The Supergirl fandom (and by that I mean the Kara/Mon-el fandom) needs to stop saying Kara and Manuel are not white, that they are white-passing because they are aliens. THEY ARE WHITE. They are not white-passing and for white fans like me to be discussing that they are is truly offensive.

I get it, fandom, you are feeling “pressed” because people are RIGHTFULLY accusing your shitty ship of only existing through racist network decisions to erase Kara’s romance with James and to kick James out of the main storyline. You also realize that your ship taps into a few misogynistic tropes in that it’s the woman doing all the emotional labor to make the man a better person – as opposed to Karolsen, where they both supported each other and said how much they admired each other since the beginning. It’s hard to defend your shitty ship from these legit concerns. But co-opting social justice language to make your (extremely racist) point and pretend your white ship is “actually, really, interracial, if you think about it” is only making things worse. You wonder why everybody hates you? This is why everybody hates you.

PS. For the love of god stop saying Kara and Manuel are not white.

The idea that anyone in the Supergirl fandom is out here claiming that Mon-el and Kara aren’t white because they’re aliens makes me so mad that I could probably spit fire.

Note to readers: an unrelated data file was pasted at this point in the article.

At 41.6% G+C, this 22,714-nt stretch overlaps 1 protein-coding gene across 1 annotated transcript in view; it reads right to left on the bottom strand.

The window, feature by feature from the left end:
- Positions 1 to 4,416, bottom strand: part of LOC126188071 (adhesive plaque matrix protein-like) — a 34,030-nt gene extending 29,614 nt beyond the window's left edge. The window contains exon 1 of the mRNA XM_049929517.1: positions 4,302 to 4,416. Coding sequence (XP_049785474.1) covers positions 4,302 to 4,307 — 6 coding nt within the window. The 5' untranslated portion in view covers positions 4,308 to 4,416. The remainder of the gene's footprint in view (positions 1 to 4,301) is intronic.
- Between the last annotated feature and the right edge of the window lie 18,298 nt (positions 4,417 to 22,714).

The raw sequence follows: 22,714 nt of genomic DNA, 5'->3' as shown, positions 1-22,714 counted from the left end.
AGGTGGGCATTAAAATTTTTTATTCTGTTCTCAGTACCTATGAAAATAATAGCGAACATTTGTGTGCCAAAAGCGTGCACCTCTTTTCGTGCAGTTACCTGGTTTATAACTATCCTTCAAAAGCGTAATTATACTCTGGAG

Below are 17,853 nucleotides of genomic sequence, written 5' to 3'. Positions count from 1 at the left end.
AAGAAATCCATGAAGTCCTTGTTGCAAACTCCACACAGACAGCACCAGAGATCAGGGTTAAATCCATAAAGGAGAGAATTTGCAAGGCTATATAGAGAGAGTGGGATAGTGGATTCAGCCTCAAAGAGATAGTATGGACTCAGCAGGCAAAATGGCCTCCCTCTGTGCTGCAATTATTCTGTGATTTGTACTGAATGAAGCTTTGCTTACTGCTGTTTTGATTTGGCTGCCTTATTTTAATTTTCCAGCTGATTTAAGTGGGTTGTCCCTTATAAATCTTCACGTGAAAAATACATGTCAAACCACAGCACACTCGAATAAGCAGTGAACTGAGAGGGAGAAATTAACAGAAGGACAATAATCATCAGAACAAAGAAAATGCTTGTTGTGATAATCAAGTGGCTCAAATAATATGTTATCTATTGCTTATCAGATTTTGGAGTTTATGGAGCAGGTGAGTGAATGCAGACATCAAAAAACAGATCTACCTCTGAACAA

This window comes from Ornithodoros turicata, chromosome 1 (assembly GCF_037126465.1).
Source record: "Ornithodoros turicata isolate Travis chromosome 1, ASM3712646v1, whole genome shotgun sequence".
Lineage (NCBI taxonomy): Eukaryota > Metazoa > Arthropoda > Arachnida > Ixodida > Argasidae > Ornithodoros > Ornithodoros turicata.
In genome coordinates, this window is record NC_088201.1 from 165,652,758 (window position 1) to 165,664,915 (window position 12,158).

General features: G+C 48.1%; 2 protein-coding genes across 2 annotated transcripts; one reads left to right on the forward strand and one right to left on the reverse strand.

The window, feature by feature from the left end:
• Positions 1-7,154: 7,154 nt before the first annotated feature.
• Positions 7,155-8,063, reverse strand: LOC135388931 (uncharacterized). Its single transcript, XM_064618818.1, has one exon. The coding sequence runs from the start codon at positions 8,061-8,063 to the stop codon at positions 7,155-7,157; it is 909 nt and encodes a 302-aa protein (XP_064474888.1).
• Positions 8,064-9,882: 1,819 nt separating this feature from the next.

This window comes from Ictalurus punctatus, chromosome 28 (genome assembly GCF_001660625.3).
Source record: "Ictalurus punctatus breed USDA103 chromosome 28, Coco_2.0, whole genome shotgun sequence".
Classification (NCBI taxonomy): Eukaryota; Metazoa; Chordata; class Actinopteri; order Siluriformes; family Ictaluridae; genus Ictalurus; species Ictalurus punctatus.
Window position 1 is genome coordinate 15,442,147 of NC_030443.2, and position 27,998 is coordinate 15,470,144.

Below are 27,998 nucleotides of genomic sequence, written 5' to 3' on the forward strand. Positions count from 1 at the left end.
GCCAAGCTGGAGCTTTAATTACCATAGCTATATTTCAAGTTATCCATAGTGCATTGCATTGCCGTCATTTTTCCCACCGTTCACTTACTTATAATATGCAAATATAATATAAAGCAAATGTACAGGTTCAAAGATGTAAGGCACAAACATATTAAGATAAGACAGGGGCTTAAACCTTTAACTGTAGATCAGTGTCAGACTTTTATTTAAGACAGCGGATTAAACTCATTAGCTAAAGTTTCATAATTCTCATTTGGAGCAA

Especially because this is something that has been addressed in at least one comic, that Superman (and subsequent members of the Superfamily from Krypton) is as beloved as he is and as welcomed by society as he is because he appears to be white and was raised by white america and he’s nonthreatening because of it. 

I love to joke and say that Batman’s “real” superpower is his white privilege, but honestly, we can’t ignore how much Superman benefits from it too. And in that vein, so do Kara and Mon-el.  

To suggest otherwise, especially in the context of “don’t complain about this ship being created to appeal to racists who hated James/Kara because it’s ~really~ intersectional and inclusive”, is to show how utterly ignorant fandom is and how comfortable the institution is with unchecked bigotry disguised as progressiveness.

ETA: I didn’t properly remember the comic I’d read where the conversation about Superman’s privilege happened and it was… dissatisfying when I went to look it up again. So if you want to read about that and get info on another 90s comic that does a fairly better job of clearly pointing out Supes’ white privilege full stop, just… click anywhere because I made this one big link.

Author: Zeenah

Zina writes about comics, nerd history, and ridiculous romance novels when not working frantically on her first collection of short stories and complaining about stuff. One day, she'll settle down and write that novel.